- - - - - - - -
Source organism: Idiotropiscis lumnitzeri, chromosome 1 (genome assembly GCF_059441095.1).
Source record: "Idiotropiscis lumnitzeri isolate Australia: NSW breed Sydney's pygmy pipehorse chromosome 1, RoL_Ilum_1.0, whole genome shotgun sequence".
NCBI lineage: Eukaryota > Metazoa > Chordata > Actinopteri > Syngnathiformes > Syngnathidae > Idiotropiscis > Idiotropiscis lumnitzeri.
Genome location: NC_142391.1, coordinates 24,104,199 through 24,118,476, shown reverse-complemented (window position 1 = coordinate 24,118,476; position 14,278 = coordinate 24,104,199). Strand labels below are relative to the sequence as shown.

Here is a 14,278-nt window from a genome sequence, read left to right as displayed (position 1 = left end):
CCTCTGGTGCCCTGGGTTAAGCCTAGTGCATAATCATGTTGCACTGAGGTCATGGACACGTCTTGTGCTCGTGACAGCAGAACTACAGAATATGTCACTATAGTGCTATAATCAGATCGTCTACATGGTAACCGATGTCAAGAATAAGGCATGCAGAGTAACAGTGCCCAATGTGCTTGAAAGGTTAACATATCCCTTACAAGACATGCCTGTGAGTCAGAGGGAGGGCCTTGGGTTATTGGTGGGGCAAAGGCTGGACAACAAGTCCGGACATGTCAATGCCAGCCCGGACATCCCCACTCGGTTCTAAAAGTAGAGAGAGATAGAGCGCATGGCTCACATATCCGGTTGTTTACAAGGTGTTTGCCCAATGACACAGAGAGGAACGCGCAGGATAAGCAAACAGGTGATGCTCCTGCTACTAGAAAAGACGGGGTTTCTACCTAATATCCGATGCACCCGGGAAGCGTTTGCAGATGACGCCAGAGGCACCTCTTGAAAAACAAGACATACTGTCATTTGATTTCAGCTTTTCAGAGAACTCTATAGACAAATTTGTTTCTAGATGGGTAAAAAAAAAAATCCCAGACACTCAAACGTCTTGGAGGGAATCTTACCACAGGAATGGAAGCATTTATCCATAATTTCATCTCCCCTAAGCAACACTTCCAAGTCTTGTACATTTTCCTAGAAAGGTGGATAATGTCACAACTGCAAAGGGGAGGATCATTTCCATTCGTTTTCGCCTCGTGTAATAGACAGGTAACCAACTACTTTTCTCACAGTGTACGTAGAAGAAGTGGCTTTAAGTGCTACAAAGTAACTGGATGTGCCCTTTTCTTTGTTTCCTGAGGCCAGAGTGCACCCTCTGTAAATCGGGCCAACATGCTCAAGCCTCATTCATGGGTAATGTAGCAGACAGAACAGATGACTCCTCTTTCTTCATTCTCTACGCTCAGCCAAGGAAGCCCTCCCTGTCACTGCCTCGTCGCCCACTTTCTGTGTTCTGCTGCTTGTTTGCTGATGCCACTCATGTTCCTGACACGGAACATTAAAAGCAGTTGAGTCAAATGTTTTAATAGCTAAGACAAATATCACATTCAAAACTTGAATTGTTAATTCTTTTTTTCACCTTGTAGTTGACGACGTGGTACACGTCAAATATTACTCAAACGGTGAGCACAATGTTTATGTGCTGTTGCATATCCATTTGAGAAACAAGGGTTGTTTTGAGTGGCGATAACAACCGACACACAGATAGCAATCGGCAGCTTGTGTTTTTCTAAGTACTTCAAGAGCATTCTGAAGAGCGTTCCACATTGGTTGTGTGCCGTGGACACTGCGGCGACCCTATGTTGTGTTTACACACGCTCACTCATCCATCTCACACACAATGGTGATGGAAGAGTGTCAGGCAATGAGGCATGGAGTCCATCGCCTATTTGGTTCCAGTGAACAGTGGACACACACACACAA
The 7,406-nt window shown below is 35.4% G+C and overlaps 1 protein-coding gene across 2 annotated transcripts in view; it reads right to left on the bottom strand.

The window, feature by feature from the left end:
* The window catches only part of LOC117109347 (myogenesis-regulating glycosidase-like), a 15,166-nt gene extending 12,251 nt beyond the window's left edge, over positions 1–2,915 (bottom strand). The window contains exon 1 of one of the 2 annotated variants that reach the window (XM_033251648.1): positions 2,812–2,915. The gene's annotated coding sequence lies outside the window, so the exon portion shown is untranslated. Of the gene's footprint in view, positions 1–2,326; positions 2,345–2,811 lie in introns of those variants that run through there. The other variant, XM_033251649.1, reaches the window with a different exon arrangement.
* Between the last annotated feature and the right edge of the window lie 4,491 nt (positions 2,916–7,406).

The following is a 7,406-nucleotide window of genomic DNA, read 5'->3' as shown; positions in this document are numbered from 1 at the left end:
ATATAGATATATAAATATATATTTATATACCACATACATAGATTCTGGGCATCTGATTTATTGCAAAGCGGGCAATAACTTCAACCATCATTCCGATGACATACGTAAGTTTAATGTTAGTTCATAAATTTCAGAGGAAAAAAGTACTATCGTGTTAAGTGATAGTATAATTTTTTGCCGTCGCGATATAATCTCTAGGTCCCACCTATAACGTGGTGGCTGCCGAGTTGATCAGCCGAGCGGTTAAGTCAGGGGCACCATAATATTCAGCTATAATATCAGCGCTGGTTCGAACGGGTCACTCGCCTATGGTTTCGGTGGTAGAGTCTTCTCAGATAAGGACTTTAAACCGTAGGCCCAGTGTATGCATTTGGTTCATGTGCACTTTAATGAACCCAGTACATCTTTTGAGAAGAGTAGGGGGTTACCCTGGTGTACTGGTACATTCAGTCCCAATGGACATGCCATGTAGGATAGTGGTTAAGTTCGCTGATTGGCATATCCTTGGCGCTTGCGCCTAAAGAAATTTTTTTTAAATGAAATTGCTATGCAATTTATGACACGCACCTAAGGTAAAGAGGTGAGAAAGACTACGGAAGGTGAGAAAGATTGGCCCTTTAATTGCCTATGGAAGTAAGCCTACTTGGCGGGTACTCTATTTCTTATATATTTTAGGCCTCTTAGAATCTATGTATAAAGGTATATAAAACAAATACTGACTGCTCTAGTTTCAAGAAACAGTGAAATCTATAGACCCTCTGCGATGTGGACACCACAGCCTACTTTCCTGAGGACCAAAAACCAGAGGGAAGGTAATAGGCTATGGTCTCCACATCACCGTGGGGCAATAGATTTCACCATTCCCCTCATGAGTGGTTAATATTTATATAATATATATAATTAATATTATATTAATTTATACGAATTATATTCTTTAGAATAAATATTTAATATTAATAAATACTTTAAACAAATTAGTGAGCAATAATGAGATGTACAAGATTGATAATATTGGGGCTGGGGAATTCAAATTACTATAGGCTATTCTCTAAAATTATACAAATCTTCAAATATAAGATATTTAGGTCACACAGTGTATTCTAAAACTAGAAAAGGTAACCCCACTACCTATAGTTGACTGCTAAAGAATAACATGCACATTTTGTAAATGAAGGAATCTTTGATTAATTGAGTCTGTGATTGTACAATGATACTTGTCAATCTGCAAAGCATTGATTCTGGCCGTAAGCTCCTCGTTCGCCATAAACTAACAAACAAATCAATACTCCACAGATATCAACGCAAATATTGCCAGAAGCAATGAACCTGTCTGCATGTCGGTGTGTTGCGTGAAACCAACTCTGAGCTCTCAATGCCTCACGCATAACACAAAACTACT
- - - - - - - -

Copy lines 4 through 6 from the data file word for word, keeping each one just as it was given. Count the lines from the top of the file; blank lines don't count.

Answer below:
Genome location: NC_142391.1, coordinates 24,104,199 through 24,118,476, shown reverse-complemented (window position 1 = coordinate 24,118,476; position 14,278 = coordinate 24,104,199). Strand labels below are relative to the sequence as shown.

Here is a 14,278-nt window from a genome sequence, read left to right as displayed (position 1 = left end):
CCTCTGGTGCCCTGGGTTAAGCCTAGTGCATAATCATGTTGCACTGAGGTCATGGACACGTCTTGTGCTCGTGACAGCAGAACTACAGAATATGTCACTATAGTGCTATAATCAGATCGTCTACATGGTAACCGATGTCAAGAATAAGGCATGCAGAGTAACAGTGCCCAATGTGCTTGAAAGGTTAACATATCCCTTACAAGACATGCCTGTGAGTCAGAGGGAGGGCCTTGGGTTATTGGTGGGGCAAAGGCTGGACAACAAGTCCGGACATGTCAATGCCAGCCCGGACATCCCCACTCGGTTCTAAAAGTAGAGAGAGATAGAGCGCATGGCTCACATATCCGGTTGTTTACAAGGTGTTTGCCCAATGACACAGAGAGGAACGCGCAGGATAAGCAAACAGGTGATGCTCCTGCTACTAGAAAAGACGGGGTTTCTACCTAATATCCGATGCACCCGGGAAGCGTTTGCAGATGACGCCAGAGGCACCTCTTGAAAAACAAGACATACTGTCATTTGATTTCAGCTTTTCAGAGAACTCTATAGACAAATTTGTTTCTAGATGGGTAAAAAAAAAAATCCCAGACACTCAAACGTCTTGGAGGGAATCTTACCACAGGAATGGAAGCATTTATCCATAATTTCATCTCCCCTAAGCAACACTTCCAAGTCTTGTACATTTTCCTAGAAAGGTGGATAATGTCACAACTGCAAAGGGGAGGATCATTTCCATTCGTTTTCGCCTCGTGTAATAGACAGGTAACCAACTACTTTTCTCACAGTGTACGTAGAAGAAGTGGCTTTAAGTGCTACAAAGTAACTGGATGTGCCCTTTTCTTTGTTTCCTGAGGCCAGAGTGCACCCTCTGTAAATCGGGCCAACATGCTCAAGCCTCATTCATGGGTAATGTAGCAGACAGAACAGATGACTCCTCTTTCTTCATTCTCTACGCTCAGCCAAGGAAGCCCTCCCTGTCACTGCCTCGTCGCCCACTTTCTGTGTTCTGCTGCTTGTTTGCTGATGCCACTCATGTTCCTGACACGGAACATTAAAAGCAGTTGAGTCAAATGTTTTAATAGCTAAGACAAATATCACATTCAAAACTTGAATTGTTAATTCTTTTTTTCACCTTGTAGTTGACGACGTGGTACACGTCAAATATTACTCAAACGGTGAGCACAATGTTTATGTGCTGTTGCATATCCATTTGAGAAACAAGGGTTGTTTTGAGTGGCGATAACAACCGACACACAGATAGCAATCGGCAGCTTGTGTTTTTCTAAGTACTTCAAGAGCATTCTGAAGAGCGTTCCACATTGGTTGTGTGCCGTGGACACTGCGGCGACCCTATGTTGTGTTTACACACGCTCACTCATCCATCTCACACACAATGGTGATGGAAGAGTGTCAGGCAATGAGGCATGGAGTCCATCGCCTATTTGGTTCCAGTGAACAGTGGACACACACACACAA